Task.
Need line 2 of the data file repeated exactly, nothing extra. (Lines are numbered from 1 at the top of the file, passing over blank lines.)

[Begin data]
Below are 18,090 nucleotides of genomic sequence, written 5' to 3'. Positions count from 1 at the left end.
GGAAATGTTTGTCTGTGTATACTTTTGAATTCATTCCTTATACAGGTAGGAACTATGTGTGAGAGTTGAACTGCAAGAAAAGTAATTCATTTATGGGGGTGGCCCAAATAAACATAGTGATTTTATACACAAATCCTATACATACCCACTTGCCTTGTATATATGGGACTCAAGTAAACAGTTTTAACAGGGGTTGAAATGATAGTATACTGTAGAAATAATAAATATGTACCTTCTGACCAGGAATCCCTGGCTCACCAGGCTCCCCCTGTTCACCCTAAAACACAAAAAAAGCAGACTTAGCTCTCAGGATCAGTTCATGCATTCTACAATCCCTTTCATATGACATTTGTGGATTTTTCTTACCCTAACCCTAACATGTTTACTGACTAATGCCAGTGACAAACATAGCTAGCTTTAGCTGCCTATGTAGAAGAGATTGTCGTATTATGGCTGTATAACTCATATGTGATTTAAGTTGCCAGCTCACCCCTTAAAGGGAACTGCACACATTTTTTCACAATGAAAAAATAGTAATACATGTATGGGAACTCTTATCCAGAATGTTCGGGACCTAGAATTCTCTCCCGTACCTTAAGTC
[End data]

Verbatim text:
GGAAATGTTTGTCTGTGTATACTTTTGAATTCATTCCTTATACAGGTAGGAACTATGTGTGAGAGTTGAACTGCAAGAAAAGTAATTCATTTATGGGGGTGGCCCAAATAAACATAGTGATTTTATACACAAATCCTATACATACCCACTTGCCTTGTATATATGGGACTCAAGTAAACAGTTTTAACAGGGGTTGAAATGATAGTATACTGTAGAAATAATAAATATGTACCTTCTGACCAGGAATCCCTGGCTCACCAGGCTCCCCCTGTTCACCCTAAAACACAAAAAAAGCAGACTTAGCTCTCAGGATCAGTTCATGCATTCTACAATCCCTTTCATATGACATTTGTGGATTTTTCTTACCCTAACCCTAACATGTTTACTGACTAATGCCAGTGACAAACATAGCTAGCTTTAGCTGCCTATGTAGAAGAGATTGTCGTATTATGGCTGTATAACTCATATGTGATTTAAGTTGCCAGCTCACCCCTTAAAGGGAACTGCACACATTTTTTCACAATGAAAAAATAGTAATACATGTATGGGAACTCTTATCCAGAATGTTCGGGACCTAGAATTCTCTCCCGTACCTTAAGTC